Bliar on Leveson tonight

Written By: - Date published: 1:33 pm, May 28th, 2012 - 9 comments
Categories: accountability, corruption, Media, uk politics - Tags:

Some of the most riveting television for those with an interest in politics is available on-line at the Leveson enquiry. Tonight at 9pm our time Tony Blair will be questioned by the silken Robert Jay QC, with no doubt the odd interjection from the careful and perceptive judge himself. Blair’s trip to meet Murdoch at Hayman Island, the unspoken agreements trading support for New Labour with a hands-off approach to the media, and more details on the mating of porcupines will no doubt come up as well.

The setting is stark, with the witness brightly lit against a clean white background. Every nuance of facial expression is full on camera, and of course on the camera record. Jay’s questioning is probing, with some of the most important questions being asked askance, others eye-to-eye. It will be really interesting to see what approach the equally silken Blair adopts. It will no doubt be text-book public relations defence, and all the more interesting for that. Memory lapse as employed by Rupert, or full-on counter that Blair prefers? We shall see.

The previous appearances are all on the record. My favourite, after those of Rupert and James Murdoch, was the twinkle-eyed Rebekah Brooks, who did her best to charm the judge and condescend to the QC, in stark contrast to her fury several days later when charged with attempting to pervert the course of justice along with her husband and staff.

On Thursday, Minister of Culture Jeremy Hunt will face the grilling. He was appointed to oversee the Murdoch’s bid to take complete control of BSkyB, which would have given them a dominant position across media, a strategy that Hunt himself revealed in a memo to Prime Minister Cameron shortly before he was appointed to oversee the competition issues surrounding the bid in a quasi-judicial role. This revelation has almost certainly meant that it is now inevitable that he will have to resign as a Cabinet Minister, and puts further pressure on Cameron who is scheduled to appear at the enquiry in the near future.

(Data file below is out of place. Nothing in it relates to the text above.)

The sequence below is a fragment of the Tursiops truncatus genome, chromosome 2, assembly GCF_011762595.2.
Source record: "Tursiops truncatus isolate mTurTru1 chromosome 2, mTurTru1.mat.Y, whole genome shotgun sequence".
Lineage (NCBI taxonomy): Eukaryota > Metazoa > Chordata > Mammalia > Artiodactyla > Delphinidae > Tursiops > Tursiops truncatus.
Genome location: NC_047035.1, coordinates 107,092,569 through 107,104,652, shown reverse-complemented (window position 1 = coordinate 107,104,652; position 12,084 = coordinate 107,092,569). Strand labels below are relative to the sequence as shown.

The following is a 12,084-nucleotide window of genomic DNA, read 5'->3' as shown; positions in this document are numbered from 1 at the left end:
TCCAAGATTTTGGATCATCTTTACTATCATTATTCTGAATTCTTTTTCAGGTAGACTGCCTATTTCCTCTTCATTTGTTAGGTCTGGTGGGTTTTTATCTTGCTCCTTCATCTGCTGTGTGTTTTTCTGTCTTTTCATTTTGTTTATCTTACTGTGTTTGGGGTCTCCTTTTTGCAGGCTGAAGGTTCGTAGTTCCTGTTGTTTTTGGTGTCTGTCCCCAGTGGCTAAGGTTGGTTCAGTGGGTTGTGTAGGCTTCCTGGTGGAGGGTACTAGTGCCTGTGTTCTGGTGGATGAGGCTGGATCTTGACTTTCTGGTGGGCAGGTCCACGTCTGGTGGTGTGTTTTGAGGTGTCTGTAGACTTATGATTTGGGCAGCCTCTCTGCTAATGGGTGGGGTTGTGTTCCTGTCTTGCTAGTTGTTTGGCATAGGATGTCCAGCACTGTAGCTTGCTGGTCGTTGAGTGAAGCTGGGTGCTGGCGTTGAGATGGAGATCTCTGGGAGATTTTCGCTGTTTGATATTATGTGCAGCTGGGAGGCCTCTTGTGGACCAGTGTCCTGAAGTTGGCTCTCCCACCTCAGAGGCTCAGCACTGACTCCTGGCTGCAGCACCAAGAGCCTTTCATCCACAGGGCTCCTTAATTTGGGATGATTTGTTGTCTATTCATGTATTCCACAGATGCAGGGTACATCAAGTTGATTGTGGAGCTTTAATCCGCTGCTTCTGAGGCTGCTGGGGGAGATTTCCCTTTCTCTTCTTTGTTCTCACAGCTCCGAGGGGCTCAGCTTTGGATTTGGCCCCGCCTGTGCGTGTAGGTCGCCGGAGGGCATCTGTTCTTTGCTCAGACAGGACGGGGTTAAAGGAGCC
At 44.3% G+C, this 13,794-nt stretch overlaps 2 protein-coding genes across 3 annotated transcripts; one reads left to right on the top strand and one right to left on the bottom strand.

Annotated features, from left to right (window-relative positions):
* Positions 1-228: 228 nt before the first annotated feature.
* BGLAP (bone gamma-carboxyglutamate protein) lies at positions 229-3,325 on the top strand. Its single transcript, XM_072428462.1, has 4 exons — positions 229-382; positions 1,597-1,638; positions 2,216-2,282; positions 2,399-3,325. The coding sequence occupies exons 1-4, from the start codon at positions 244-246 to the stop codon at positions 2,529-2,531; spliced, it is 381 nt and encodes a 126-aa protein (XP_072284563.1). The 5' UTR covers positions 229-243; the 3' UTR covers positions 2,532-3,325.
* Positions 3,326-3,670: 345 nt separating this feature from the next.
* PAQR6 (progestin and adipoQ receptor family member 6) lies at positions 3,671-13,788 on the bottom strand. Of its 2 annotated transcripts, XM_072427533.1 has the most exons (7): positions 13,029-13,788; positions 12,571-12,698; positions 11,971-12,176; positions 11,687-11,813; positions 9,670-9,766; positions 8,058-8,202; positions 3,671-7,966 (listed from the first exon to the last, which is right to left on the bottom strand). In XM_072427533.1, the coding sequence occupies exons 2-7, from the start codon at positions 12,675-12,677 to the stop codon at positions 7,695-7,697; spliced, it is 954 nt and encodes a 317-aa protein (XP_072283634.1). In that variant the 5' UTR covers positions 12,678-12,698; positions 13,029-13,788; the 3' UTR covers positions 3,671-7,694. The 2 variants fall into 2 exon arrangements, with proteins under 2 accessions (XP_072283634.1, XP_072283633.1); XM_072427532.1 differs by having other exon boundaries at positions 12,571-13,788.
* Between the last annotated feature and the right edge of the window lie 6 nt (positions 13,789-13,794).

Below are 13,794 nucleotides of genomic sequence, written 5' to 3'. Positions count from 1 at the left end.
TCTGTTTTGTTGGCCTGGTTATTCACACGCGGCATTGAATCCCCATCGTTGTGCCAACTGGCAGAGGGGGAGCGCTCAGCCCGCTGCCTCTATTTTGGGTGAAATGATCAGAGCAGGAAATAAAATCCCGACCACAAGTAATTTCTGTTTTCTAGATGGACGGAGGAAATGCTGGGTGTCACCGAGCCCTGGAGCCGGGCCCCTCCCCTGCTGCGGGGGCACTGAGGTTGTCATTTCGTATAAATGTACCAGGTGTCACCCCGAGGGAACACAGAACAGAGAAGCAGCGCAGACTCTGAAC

The process of the enquiry has been inexorable and the revelations of the hidden relationship based on mutual interest between the Murdoch-owned media and politicians in Britain very disturbing. There will no doubt be more prosecutions to follow, and possibly more resignations as well.

But the lessons are not just for Britain.

Here in New Zealand we have Murdoch-owned Sky, which is becoming increasingly dominant in pay television, under scrutiny by the Commerce Commission and facing questioning whether it is limiting competition to internet providers. The Murdochs were strong opponents of the publicly-owned BBC; here our government is about to shut down the increasingly popular last bastion of public service broadcasting in TV7. At least there is a campaign to try to stop that – you can join it here.

9 comments on “Bliar on Leveson tonight”

  1. Who is “Bliar”?

    • Colonial Viper 1.1

      That’s a good question.

      You see, “Bliar” is in fact a bit of a a word play. A clever combination, if you like, of the word “Liar” and the name “Blair” (for Tony Blair). I admit that it took me a second; personally I thought it was a typo when I first saw it but then I lol’d.